As the Kennedy’s political legacy was about to be passed to its successor and John’s older brother, Joseph P. Kennedy Jr., the latter was killed in a military operation. The death of his brother led John to pursue career in politics despite the injuries he suffered during the war and all other illnesses that troubled him since childhood. His family was in full support and expected him to succeed in the political race. They gathered supporters from the military and colleagues. They also conducted several social events to raise money for his campaigns. In 1946, he ran for the position of the U.S House of Representatives from the Massachusetts’ eleventh Congressional district as part of the Democratic Party and eventually won the race by a large margin against his Republican opponent.
Kennedy was successful in his three terms in Congress which he never lost. His programs were focused on strengthening the labor force such as setting higher wages and providing good working conditions. He also supported several projects of then president, Harry Truman. In 1952, after a long service in the House of Representatives, Kennedy became more ambitious and decided run for Senate in which he outlasted Republican Henry Cabot Lodge Jr. by about seventy thousand votes. The following year, Kennedy married Jacqueline Lee Bouvier, a woman who hailed from a socially prominent family. During his tenure in the Senate, Kennedy continued to provide programs that enhance labor force and foreign relations. He served in several committees that work on Labor-management Relations. As part of the Foreign Relations Committee, he advocated support for emerging nations in Africa and Asia. He was able to pass numerous bills in helping Massachusetts’ fishing and textile industries. He also worked on the improvement of New England’s economy.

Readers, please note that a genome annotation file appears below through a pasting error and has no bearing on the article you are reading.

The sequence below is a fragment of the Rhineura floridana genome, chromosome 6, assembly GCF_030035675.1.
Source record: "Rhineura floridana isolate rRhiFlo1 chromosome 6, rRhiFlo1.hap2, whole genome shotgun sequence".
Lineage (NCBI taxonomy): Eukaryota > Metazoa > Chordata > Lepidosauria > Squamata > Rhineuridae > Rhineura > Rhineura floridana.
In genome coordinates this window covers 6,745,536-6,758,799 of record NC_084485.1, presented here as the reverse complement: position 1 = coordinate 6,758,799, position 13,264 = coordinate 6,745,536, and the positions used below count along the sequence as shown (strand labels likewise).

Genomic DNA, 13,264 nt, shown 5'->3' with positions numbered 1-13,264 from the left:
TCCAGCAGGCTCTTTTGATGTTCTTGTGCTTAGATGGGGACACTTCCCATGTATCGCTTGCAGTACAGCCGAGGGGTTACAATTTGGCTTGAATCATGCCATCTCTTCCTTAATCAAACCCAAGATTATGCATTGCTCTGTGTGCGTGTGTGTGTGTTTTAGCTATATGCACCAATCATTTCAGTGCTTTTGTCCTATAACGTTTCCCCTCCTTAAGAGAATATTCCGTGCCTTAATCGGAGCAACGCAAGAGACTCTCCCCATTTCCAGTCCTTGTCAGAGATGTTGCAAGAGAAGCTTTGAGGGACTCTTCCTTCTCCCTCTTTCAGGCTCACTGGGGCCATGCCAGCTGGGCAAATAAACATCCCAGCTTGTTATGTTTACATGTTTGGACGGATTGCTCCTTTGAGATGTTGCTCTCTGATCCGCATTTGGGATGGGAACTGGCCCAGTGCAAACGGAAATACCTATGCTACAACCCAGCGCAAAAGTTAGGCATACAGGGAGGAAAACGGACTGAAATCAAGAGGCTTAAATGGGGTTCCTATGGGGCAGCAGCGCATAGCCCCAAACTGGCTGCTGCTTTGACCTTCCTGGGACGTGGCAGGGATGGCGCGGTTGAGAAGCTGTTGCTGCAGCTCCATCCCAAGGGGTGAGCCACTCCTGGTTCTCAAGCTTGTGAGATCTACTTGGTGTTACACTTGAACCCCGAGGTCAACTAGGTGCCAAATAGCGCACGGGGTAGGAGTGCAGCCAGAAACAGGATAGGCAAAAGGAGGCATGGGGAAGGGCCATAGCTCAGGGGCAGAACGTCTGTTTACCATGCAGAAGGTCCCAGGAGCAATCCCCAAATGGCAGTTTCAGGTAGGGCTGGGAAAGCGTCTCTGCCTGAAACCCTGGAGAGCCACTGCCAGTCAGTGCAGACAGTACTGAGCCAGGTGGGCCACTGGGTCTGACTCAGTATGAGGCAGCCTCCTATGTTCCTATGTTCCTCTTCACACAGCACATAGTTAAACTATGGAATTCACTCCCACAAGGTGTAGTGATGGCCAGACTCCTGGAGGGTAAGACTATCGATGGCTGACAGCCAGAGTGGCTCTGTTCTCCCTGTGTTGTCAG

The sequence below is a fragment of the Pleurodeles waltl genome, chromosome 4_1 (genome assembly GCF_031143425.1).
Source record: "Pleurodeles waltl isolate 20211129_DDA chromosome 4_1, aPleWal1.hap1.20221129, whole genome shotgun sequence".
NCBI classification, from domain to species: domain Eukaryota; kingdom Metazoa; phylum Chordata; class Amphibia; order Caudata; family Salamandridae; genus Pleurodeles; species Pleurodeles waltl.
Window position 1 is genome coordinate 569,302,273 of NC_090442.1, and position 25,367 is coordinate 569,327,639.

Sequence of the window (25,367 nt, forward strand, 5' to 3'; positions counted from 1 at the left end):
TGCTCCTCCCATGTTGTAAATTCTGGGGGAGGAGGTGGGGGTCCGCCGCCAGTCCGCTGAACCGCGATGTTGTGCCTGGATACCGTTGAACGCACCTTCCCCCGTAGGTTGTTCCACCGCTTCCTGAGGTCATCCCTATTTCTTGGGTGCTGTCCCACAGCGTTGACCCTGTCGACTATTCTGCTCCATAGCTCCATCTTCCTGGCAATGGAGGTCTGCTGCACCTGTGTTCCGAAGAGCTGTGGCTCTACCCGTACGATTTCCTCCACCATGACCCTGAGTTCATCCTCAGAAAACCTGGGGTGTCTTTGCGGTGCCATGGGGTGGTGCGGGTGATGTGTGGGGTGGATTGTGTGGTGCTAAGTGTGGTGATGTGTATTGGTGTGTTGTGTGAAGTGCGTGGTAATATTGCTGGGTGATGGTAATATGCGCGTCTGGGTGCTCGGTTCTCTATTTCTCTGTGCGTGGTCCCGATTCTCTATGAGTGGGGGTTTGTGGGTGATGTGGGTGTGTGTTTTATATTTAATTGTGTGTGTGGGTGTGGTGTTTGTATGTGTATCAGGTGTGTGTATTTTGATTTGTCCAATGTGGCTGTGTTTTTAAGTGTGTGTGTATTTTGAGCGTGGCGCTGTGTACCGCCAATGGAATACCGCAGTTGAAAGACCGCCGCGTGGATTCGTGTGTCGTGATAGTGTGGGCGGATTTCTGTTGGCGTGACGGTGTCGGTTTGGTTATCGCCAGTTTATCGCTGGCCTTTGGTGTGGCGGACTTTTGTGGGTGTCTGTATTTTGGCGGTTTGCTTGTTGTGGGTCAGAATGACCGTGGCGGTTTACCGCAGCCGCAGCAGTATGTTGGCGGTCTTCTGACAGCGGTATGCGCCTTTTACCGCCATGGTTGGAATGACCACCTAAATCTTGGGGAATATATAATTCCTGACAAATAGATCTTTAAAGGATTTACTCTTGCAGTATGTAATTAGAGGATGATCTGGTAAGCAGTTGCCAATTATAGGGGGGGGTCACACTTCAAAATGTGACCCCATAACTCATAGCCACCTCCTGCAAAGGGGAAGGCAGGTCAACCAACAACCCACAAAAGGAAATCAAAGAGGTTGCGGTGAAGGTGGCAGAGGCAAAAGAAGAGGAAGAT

Running for Vice-President and President
During the 1956 Democratic National Convention, Kennedy was nominated as vice president for presidential candidate Adlai Stevenson but eventually lost to Senator Estes Kefauver of Tennessee. In 1960, Kennedy formally announced his candidacy for president. He won the Democratic primary election and became its Presidential nominee. He chose Lyndon B. Johnson as his running mate. Part of his campaign was to prove that a Roman Catholic could be sworn into Presidential office. He visited states where people disliked his religion in which he emerged victorious by winning their hearts. His religion served as a huge obstacle in his race to presidency.
In responding to this controversy, Kennedy delivered a speech during one of his campaign which addresses the absolute separation of church and state. He believed that each of these bodies is not to intervene in the other’s affair nor influence its decisions. Kennedy also attended series of debates against his opponent Nixon which was televised. This caused Kennedy’s intention and influences to reach millions at home. His strong personality and dedication outperformed his opponent. His popularity continued to grow as his efforts were doubled to stand strong amidst controversy. It was a very tight presidential race between Kennedy and Nixon. Kennedy’s style in his candidacy emerged as the favorite by the Americans. He was adored for his wit and his family’s public influence. Soon, he defeated Republican candidate, Vice President Richard M. Nixon by just a narrow margin.
John F. Kennedy as President